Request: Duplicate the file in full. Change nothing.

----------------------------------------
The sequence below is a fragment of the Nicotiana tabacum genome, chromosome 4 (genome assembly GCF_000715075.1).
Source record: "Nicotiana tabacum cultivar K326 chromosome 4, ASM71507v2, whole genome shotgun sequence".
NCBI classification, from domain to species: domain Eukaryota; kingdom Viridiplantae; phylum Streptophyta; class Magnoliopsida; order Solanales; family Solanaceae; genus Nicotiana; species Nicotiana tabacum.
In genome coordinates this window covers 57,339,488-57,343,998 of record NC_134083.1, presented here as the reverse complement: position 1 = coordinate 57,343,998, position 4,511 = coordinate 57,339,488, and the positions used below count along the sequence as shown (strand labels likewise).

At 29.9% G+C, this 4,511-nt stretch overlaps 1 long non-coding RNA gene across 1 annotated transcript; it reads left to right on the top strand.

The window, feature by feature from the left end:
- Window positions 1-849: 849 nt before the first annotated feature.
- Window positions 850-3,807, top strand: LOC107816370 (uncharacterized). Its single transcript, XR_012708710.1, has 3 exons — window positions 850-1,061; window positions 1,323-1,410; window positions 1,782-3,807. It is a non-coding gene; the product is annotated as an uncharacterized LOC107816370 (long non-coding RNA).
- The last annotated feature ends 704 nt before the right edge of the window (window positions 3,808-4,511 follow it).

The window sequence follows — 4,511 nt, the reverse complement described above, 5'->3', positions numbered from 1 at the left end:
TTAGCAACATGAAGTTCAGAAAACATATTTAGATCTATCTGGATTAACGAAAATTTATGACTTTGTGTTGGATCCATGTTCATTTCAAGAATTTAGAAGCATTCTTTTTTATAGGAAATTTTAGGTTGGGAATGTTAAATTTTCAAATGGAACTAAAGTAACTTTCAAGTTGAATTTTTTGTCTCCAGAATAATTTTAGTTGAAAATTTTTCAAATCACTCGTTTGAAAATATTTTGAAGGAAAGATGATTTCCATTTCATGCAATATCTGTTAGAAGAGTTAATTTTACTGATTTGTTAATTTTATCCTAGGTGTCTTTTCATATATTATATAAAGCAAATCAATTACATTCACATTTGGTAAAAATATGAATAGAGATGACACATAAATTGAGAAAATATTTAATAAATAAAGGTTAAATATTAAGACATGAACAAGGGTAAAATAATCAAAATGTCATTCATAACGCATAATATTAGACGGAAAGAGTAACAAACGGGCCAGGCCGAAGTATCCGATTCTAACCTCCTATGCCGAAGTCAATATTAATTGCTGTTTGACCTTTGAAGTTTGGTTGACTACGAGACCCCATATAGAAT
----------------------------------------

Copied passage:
The sequence below is a fragment of the Nicotiana tabacum genome, chromosome 4 (genome assembly GCF_000715075.1).
Source record: "Nicotiana tabacum cultivar K326 chromosome 4, ASM71507v2, whole genome shotgun sequence".
NCBI classification, from domain to species: domain Eukaryota; kingdom Viridiplantae; phylum Streptophyta; class Magnoliopsida; order Solanales; family Solanaceae; genus Nicotiana; species Nicotiana tabacum.
In genome coordinates this window covers 57,339,488-57,343,998 of record NC_134083.1, presented here as the reverse complement: position 1 = coordinate 57,343,998, position 4,511 = coordinate 57,339,488, and the positions used below count along the sequence as shown (strand labels likewise).

At 29.9% G+C, this 4,511-nt stretch overlaps 1 long non-coding RNA gene across 1 annotated transcript; it reads left to right on the top strand.

The window, feature by feature from the left end:
- Window positions 1-849: 849 nt before the first annotated feature.
- Window positions 850-3,807, top strand: LOC107816370 (uncharacterized). Its single transcript, XR_012708710.1, has 3 exons — window positions 850-1,061; window positions 1,323-1,410; window positions 1,782-3,807. It is a non-coding gene; the product is annotated as an uncharacterized LOC107816370 (long non-coding RNA).
- The last annotated feature ends 704 nt before the right edge of the window (window positions 3,808-4,511 follow it).

The window sequence follows — 4,511 nt, the reverse complement described above, 5'->3', positions numbered from 1 at the left end:
TTAGCAACATGAAGTTCAGAAAACATATTTAGATCTATCTGGATTAACGAAAATTTATGACTTTGTGTTGGATCCATGTTCATTTCAAGAATTTAGAAGCATTCTTTTTTATAGGAAATTTTAGGTTGGGAATGTTAAATTTTCAAATGGAACTAAAGTAACTTTCAAGTTGAATTTTTTGTCTCCAGAATAATTTTAGTTGAAAATTTTTCAAATCACTCGTTTGAAAATATTTTGAAGGAAAGATGATTTCCATTTCATGCAATATCTGTTAGAAGAGTTAATTTTACTGATTTGTTAATTTTATCCTAGGTGTCTTTTCATATATTATATAAAGCAAATCAATTACATTCACATTTGGTAAAAATATGAATAGAGATGACACATAAATTGAGAAAATATTTAATAAATAAAGGTTAAATATTAAGACATGAACAAGGGTAAAATAATCAAAATGTCATTCATAACGCATAATATTAGACGGAAAGAGTAACAAACGGGCCAGGCCGAAGTATCCGATTCTAACCTCCTATGCCGAAGTCAATATTAATTGCTGTTTGACCTTTGAAGTTTGGTTGACTACGAGACCCCATATAGAAT